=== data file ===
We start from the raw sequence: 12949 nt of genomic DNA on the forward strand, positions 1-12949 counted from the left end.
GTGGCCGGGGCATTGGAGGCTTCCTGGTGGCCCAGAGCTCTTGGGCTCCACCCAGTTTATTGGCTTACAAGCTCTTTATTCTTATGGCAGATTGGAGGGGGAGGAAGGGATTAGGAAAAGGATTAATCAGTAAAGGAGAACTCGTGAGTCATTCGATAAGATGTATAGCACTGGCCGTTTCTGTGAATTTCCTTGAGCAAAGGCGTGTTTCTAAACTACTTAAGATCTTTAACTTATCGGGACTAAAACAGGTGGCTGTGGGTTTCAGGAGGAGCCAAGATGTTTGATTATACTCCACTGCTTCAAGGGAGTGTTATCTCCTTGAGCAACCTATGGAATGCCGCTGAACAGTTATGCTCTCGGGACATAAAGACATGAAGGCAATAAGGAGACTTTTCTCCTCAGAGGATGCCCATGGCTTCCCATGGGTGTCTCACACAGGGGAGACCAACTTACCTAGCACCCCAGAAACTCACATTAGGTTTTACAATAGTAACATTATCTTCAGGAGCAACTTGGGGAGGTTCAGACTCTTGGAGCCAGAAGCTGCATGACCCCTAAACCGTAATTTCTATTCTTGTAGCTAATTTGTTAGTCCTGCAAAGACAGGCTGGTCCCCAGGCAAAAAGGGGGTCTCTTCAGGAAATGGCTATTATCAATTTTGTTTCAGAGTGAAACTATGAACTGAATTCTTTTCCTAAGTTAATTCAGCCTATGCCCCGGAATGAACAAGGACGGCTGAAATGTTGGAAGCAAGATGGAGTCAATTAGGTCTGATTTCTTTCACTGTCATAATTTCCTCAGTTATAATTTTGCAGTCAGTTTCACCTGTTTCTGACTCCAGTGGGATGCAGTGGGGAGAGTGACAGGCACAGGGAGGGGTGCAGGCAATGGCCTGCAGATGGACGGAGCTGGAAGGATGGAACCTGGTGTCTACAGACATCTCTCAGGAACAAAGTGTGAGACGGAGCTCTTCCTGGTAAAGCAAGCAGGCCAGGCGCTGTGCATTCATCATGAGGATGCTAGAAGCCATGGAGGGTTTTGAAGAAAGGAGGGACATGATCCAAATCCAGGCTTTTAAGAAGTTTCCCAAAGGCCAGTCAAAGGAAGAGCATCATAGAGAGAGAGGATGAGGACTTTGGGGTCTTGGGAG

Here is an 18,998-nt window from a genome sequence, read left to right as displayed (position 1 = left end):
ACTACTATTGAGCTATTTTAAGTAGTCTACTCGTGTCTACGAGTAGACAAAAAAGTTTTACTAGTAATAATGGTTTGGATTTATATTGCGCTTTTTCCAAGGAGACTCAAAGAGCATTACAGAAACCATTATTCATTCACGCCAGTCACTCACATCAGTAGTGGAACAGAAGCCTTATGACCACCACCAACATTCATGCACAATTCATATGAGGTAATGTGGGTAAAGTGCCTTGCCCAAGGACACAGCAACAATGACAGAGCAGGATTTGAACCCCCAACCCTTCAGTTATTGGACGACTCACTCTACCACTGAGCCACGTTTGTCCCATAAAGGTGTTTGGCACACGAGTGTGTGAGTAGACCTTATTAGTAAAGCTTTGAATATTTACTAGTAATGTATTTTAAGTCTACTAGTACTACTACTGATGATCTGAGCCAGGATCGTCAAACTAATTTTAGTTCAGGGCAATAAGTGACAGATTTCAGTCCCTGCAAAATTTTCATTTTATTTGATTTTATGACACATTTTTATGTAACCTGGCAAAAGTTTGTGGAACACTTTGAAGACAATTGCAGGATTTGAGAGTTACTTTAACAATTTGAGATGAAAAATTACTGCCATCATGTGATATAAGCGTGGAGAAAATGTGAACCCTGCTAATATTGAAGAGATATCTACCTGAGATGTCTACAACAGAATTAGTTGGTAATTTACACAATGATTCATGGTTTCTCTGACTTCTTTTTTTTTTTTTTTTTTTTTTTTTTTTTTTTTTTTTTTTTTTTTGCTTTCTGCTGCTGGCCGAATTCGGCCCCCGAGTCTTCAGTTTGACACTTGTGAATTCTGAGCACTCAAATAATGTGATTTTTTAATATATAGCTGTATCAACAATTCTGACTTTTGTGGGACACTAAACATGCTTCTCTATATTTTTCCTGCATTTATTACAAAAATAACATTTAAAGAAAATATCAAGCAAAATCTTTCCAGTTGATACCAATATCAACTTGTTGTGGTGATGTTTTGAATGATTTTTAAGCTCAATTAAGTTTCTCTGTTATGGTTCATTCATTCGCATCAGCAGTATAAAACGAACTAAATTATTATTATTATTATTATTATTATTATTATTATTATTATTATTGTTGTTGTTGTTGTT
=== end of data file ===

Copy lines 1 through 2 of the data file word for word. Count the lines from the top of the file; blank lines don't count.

We start from the raw sequence: 12949 nt of genomic DNA on the forward strand, positions 1-12949 counted from the left end.
GTGGCCGGGGCATTGGAGGCTTCCTGGTGGCCCAGAGCTCTTGGGCTCCACCCAGTTTATTGGCTTACAAGCTCTTTATTCTTATGGCAGATTGGAGGGGGAGGAAGGGATTAGGAAAAGGATTAATCAGTAAAGGAGAACTCGTGAGTCATTCGATAAGATGTATAGCACTGGCCGTTTCTGTGAATTTCCTTGAGCAAAGGCGTGTTTCTAAACTACTTAAGATCTTTAACTTATCGGGACTAAAACAGGTGGCTGTGGGTTTCAGGAGGAGCCAAGATGTTTGATTATACTCCACTGCTTCAAGGGAGTGTTATCTCCTTGAGCAACCTATGGAATGCCGCTGAACAGTTATGCTCTCGGGACATAAAGACATGAAGGCAATAAGGAGACTTTTCTCCTCAGAGGATGCCCATGGCTTCCCATGGGTGTCTCACACAGGGGAGACCAACTTACCTAGCACCCCAGAAACTCACATTAGGTTTTACAATAGTAACATTATCTTCAGGAGCAACTTGGGGAGGTTCAGACTCTTGGAGCCAGAAGCTGCATGACCCCTAAACCGTAATTTCTATTCTTGTAGCTAATTTGTTAGTCCTGCAAAGACAGGCTGGTCCCCAGGCAAAAAGGGGGTCTCTTCAGGAAATGGCTATTATCAATTTTGTTTCAGAGTGAAACTATGAACTGAATTCTTTTCCTAAGTTAATTCAGCCTATGCCCCGGAATGAACAAGGACGGCTGAAATGTTGGAAGCAAGATGGAGTCAATTAGGTCTGATTTCTTTCACTGTCATAATTTCCTCAGTTATAATTTTGCAGTCAGTTTCACCTGTTTCTGACTCCAGTGGGATGCAGTGGGGAGAGTGACAGGCACAGGGAGGGGTGCAGGCAATGGCCTGCAGATGGACGGAGCTGGAAGGATGGAACCTGGTGTCTACAGACATCTCTCAGGAACAAAGTGTGAGACGGAGCTCTTCCTGGTAAAGCAAGCAGGCCAGGCGCTGTGCATTCATCATGAGGATGCTAGAAGCCATGGAGGGTTTTGAAGAAAGGAGGGACATGATCCAAATCCAGGCTTTTAAGAAGTTTCCCAAAGGCCAGTCAAAGGAAGAGCATCATAGAGAGAGAGGATGAGGACTTTGGGGTCTTGGGAG